Atlas V

Atlas V

The Atlas V is the latest member of the Atlas family. The original Atlas was a product of Convair, a subdivision of General Dynamics. The aerospace portion of Convair was spun off to Martin Marietta in 1994. Martin Marietta later merged with Lockheed Corporation to found Lockheed Martin. Atlas became a product of the United Launch Alliance (a partnership between Lockheed Martin and Boeing) in 2006.

Altas V with Starliner (74.1 kb)
Atlas V mated to Starliner (© ULA) (click to enlarge)

The Atlas V has many uses and is available in multiple configurations. What is referenced on this page concerns the configuration used for launching the Boeing Starliner.

Atlas V Cutaway (82.7 kb) 1.  CST-100 Starliner
2.  Centaur Forward Adapter
3.  Launch Vehicle Adapter
4.  Aeroskirt
5.  Centaur
6.  Centaur Fuel (LH2) Tank
7.  Common Bulkhead
8.  Centaur Oxidiser (LO2) Tank
9.  Centaur Dual Engines (RL10)
10. Interstage Adapter
11. Booster Oxidixzer (LO2) Tank
12. Common Core Booster
13. Isogrid Structure
14. Nose Cone
15. Solid Rocket Booster
16. Booster Fuel (RP-1) Tank
17. Booster Oxidizer (LO2) Feedline
18. Solid Rocket Propellant
19 Booster Engine (RD-180)
20. Solid Rocket Booster Nozzle
Cutaway of Atlas V with Starliner (© ULA)
** The Centaur upper stage is 3.1 m (10 ft) in diameter and 12.7 m (41.6 ft) long. Its propellant tanks are pressure-stabilized, constructed of corrosion-resistant stainless steel. Centaur is a liquid hydrogen/liquid oxygen-fueled vehicle. Its standard configuration uses a single RL10C-1 engine producing 101.8 kN (22,890 lbf) of thrust; however the Centaur used for Commercial Crew will reconstitute the dual RL10A-4-2 engine configuration that historically flew on the Atlas II and Atlas III launch vehicles. The dual-engine Centaur provides 198.4 kN (44,600 lbf) of thrust to deliver the CST-100 spacecraft to orbit and allows trajectory shaping to limit crew loading on ascent. The cryogenic tanks are insulated with a combination of helium-purged insulation blankets, radiation shields, and closed-cell foam insulation. The Centaur forward adapter (CFA) provides the structural mountings for vehicle electronics and the structural and electronic interfaces with CST-100 Starliner.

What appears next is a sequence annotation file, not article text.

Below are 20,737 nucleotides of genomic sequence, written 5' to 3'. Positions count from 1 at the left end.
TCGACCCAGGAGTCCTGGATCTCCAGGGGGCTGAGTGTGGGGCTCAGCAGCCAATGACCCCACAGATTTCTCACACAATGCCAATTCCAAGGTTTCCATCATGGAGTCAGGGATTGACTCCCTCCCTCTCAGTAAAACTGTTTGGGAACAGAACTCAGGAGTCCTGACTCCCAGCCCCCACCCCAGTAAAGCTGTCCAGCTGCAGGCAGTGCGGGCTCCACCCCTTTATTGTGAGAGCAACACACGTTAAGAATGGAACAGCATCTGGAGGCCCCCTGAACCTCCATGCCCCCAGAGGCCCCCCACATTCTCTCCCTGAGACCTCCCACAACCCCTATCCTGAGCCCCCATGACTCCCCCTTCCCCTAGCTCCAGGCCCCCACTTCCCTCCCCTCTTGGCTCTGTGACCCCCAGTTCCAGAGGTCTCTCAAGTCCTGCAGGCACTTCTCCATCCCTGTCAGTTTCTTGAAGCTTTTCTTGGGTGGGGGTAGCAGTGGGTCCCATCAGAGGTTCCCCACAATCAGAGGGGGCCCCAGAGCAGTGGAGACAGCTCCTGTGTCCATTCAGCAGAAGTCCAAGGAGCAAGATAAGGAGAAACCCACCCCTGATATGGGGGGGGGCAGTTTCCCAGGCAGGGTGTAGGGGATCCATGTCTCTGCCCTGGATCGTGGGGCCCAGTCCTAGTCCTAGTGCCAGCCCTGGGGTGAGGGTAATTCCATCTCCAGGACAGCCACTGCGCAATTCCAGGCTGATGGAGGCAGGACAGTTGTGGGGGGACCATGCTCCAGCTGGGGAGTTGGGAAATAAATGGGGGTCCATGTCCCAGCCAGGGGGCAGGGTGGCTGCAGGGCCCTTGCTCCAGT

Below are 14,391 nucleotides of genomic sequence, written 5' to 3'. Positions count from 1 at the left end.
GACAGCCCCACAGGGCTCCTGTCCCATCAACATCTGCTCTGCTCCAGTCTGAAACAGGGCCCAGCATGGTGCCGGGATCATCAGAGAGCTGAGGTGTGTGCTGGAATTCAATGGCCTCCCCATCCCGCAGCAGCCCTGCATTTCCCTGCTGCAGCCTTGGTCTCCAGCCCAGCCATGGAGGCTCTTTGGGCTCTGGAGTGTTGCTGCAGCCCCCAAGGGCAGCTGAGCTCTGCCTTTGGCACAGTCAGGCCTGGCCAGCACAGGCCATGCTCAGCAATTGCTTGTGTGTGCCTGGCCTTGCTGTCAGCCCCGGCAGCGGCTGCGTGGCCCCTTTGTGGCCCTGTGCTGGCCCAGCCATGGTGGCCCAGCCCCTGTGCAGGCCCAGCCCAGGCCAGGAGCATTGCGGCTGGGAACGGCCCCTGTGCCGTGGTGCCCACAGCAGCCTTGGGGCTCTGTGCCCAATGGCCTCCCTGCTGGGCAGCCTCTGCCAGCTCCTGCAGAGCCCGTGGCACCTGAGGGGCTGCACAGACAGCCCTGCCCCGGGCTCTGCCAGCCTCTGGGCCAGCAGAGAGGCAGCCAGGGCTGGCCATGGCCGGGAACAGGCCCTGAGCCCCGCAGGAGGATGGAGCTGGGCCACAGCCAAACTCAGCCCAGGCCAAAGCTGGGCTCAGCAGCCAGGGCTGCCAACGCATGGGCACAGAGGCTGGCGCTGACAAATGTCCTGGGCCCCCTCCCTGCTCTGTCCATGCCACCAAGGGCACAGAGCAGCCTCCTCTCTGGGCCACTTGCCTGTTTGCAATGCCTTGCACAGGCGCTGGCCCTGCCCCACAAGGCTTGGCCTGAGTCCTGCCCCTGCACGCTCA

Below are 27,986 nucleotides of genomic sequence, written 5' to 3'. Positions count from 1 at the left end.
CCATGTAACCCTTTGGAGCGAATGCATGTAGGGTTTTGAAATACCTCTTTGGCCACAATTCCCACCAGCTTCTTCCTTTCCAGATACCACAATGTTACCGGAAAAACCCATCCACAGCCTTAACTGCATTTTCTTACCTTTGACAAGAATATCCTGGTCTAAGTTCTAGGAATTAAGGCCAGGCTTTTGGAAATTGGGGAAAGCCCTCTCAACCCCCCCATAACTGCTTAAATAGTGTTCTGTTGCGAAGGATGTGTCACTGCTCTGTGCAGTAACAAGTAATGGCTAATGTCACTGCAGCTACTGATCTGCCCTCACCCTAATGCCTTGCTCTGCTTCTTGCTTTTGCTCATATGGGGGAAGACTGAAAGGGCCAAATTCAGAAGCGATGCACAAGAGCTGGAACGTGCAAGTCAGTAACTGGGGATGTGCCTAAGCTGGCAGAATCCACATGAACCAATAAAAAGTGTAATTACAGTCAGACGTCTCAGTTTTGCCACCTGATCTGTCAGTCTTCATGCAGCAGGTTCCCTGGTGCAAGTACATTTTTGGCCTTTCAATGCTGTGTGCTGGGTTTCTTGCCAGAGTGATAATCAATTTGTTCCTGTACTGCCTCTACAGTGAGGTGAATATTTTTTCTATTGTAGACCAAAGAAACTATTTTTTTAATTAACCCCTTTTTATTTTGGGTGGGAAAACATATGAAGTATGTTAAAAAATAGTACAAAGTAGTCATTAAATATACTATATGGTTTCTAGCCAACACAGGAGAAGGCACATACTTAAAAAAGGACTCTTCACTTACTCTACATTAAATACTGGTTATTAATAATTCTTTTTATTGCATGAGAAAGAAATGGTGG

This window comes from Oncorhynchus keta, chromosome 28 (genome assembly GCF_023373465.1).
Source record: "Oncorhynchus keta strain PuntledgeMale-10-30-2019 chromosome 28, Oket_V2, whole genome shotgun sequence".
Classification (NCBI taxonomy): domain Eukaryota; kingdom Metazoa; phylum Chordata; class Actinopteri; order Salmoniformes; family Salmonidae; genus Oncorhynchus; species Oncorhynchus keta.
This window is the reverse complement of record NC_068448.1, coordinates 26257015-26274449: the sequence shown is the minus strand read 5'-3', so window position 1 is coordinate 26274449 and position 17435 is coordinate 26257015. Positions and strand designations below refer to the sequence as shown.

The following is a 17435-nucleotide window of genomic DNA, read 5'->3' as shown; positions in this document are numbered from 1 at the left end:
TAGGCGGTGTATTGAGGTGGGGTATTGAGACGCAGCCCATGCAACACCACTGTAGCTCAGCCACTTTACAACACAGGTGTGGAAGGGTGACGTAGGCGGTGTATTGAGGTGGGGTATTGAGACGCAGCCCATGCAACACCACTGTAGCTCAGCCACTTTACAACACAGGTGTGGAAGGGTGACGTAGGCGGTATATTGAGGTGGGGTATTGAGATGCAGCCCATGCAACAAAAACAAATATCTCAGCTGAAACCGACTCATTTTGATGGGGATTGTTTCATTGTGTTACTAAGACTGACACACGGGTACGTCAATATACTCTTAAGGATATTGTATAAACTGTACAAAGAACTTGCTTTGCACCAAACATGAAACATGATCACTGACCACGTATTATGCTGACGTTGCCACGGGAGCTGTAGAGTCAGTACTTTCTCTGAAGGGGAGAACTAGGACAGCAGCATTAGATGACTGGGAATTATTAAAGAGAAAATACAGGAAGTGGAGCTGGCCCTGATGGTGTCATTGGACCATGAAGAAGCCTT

The Atlas V common core booster (CCB) is 3.8 m (12.5 ft) in diameter and 32.5 m (106.5 ft) long. The booster’s tanks are structurally stable and constructed of isogrid aluminum barrels, spun-formed aluminum domes and intertank skirts. Atlas V booster propulsion is provided by the RD-180 engine system (a single engine with two thrust chambers). The RD-180 burns RP-1 (Rocket Propellant-1 or highly purified kerosene) and liquid oxygen, delivering 3,827 kN (860,300 lbf) of thrust at sea level. The Atlas V vehicle is controlled by an avionics system that provides guidance, flight control and vehicle sequencing functions during the booster and Centaur phases of flight.

Two solid rocket boosters (SRBs) provide 3,100 kN (697,000 lbf) of additional thrust required at liftoff. With a diameter of 158 cm (62.2 in) and a length of 20 m (65.6 ft), the SRBs are constructed of a continuous graphite-epoxy composite casing with the throttle profile designed into the propellant grain. The SRBs are jettisoned by thrusters following a burn lasting approximately a minute and a half.

The vehicle’s height with the Boeing CST-100 Starliner is approximately 52.4 m (172 ft).

** The preceding was taken directly from liturature published and copyrighted by United Launch Alliance (ULA).

Starliner launches:
    - Boeing Orbital Flight Test